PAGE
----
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Is COVID-19 a Test Run for the Climate Crisis?

Too few people listened as the pandemic grew and, because of this, the impact will be much more damaging than if they had. Are we destined to make the same mistake when it comes to climate change?

Via: iStock
New York End of Days

Before the events of the past three weeks, most people would have laughed at the person walking down the street with the sign that says, “The end is nigh.”

Many of us would have rolled our eyes at the consultant who told us we needed a disaster recovery plan.

And though we know that we should be saving for a rainy day and thinking about how our actions at the moment put our health and planet at risk for the future, many of us would have largely ignored this advice in order to maximize our momentary gratification.

But the past three weeks happened and, well, this isn’t going away any day soon.

No matter what politicians trying to calm the masses say, scientists and economists hold a very different opinion on how disruptive this virus is going to be for our future.

In fact, the more they downplay the impact, the more markets react negatively. The spinning of messages that works in “normal” situations is not working here. This is, precisely, why they call it a Black Swan moment: it’s unexpected and does not respond to conventional measures. From empty grocery aisles to the record fall of the Dow Jones Average to people losing their jobs in the tens of thousands overnight, there is no way to spin this into a “keep calm and carry on” message. The only response to extreme abnormal situations like this is extreme and abnormal actions.

I’ve, personally, been nervous about the outbreak from early-mid-February. My husband rolled his eyes at me for washing my hands 25x/day and purchasing masks and extra soap/hand sanitizer, but I was thinking more about the impending health crisis than the economic fallout. As soon as I witnessed the downplaying and denying of the crisis from the leadership in the US, the lightbulb went on for me around economics and, the next day no less, we saw the Dow take its first tumble.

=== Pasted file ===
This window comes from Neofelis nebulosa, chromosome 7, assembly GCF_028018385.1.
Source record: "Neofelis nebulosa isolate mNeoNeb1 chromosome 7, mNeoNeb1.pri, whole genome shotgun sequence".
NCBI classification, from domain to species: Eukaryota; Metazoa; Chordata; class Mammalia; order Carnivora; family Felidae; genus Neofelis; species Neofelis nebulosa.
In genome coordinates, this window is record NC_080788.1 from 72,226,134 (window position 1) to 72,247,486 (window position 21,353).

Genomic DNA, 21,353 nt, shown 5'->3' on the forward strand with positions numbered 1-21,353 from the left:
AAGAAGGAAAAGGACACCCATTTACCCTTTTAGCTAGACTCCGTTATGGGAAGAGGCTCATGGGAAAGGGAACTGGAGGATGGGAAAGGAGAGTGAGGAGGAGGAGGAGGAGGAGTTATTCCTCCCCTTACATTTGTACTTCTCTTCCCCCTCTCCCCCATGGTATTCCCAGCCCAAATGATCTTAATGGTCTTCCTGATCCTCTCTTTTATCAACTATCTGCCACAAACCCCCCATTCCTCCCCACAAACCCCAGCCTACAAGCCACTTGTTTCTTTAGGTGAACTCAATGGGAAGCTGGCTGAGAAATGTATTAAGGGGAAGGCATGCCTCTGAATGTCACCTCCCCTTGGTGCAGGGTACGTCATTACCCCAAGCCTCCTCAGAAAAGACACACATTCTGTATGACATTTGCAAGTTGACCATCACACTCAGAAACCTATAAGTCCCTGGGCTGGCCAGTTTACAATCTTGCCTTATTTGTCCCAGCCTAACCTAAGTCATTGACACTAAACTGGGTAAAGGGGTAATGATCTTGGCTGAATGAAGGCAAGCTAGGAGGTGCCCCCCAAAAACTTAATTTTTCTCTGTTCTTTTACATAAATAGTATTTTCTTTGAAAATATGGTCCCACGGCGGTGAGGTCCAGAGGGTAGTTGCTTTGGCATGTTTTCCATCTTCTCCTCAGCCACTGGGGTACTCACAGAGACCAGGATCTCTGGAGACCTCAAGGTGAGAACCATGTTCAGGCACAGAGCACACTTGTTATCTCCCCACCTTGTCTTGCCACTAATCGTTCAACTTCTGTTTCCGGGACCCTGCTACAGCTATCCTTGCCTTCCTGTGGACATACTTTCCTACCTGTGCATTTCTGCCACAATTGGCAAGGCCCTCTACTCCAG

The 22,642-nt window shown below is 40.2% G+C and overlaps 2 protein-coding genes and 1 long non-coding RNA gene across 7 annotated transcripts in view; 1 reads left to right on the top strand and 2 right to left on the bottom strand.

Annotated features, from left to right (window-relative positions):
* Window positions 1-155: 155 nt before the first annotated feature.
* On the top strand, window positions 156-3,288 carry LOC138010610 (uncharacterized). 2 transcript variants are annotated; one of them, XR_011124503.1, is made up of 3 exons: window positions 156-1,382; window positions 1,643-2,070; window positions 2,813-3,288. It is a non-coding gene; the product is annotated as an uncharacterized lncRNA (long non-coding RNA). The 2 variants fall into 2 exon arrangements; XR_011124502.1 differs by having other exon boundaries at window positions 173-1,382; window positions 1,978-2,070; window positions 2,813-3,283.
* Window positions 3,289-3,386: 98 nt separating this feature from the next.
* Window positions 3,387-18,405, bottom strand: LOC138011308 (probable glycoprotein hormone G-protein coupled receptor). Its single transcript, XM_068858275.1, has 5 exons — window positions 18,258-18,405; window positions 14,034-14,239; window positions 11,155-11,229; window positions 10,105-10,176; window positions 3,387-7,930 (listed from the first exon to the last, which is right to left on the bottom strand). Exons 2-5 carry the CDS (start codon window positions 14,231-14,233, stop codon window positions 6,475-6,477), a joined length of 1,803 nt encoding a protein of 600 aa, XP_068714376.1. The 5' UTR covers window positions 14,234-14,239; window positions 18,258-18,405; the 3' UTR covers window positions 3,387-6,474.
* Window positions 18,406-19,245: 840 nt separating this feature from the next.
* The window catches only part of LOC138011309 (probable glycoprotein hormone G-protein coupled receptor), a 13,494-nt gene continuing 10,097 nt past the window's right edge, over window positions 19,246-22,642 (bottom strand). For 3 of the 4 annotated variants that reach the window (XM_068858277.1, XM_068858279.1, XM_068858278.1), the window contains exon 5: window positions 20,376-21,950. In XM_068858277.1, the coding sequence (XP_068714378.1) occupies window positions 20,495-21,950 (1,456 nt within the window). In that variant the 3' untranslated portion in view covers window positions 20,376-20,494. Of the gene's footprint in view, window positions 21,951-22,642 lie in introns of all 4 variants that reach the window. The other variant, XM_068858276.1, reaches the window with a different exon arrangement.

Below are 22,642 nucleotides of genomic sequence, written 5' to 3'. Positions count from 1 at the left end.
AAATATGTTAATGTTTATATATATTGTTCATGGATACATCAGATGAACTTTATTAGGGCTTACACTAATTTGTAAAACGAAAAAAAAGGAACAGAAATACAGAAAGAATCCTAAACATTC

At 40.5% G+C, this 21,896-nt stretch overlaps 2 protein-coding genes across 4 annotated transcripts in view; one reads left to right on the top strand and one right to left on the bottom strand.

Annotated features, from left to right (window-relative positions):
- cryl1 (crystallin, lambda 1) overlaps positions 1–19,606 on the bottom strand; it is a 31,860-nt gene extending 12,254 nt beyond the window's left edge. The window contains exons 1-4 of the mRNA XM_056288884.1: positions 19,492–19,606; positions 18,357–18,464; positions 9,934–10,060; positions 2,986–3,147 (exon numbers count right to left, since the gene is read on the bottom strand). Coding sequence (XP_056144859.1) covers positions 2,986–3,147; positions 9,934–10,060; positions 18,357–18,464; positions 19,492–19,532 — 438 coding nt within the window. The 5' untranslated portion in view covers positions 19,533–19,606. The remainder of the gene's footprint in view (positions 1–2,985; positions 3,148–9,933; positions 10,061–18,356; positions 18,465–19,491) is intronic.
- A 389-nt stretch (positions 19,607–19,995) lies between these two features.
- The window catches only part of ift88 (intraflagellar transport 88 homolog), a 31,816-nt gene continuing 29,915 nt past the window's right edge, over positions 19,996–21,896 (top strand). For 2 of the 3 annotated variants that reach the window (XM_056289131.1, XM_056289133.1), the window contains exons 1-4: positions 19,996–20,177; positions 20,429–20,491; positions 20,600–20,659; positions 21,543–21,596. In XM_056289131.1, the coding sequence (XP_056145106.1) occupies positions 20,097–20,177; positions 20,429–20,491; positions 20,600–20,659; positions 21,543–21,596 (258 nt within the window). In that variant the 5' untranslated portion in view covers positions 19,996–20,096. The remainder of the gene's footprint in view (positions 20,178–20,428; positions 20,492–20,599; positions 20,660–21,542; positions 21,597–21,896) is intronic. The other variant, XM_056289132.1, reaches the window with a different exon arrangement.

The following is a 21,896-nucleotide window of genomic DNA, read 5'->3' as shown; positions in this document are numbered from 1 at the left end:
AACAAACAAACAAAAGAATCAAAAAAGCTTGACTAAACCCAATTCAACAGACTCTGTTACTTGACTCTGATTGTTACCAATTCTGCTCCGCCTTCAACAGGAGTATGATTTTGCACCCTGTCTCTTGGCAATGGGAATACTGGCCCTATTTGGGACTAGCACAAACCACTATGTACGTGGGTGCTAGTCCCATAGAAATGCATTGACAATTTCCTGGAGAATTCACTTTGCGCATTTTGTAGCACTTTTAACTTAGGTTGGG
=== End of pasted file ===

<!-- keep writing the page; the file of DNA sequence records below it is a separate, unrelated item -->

This is bad and it’s going to be bad for weeks and, likely, months. The economic fallout will ripple far beyond this period. There are things governments can do to lessen the impact but they have to act quickly and with unprecedented spending. But no matter how bad it is (and will be for a longer period than we’re prepared for), we will bounce back and, likely, be stronger for it.

However, if we don’t take another impending crisis seriously, we have learned nothing. That crisis is the one that has been slow-burning (or, at least what we “see” as slow-burning) for a long time: the Climate Crisis.

In this week’s Anatomy of a Strategy podcast (with a whole new format!), Stefani and I speak with climate change communications consultant, Laura Fitton, about the challenge of communicating the direness of a crisis when people don’t really feel it yet and how it’s often too late once people take it seriously:

Right now, the world needs to focus our energy on solving this immediate crisis, but I’m really hoping that we come out on the other side of this more willing and eager to listen to the scientists and organizations that keep warning us we’re running out of time (and stop listening to politicians and others who have a stake in directing our attention elsewhere).

If we come out of this global pandemic with anything to learn, it should be this. Because, unlike a pandemic that is fairly temporary in it’s economic and health devastation, the climate crisis will not be.

Stay safe, wash your hands, and stay at home. If you have lots of time on your hands while in lockdown, use it to come up with a great strategy to get people to take the real threat of climate change seriously.

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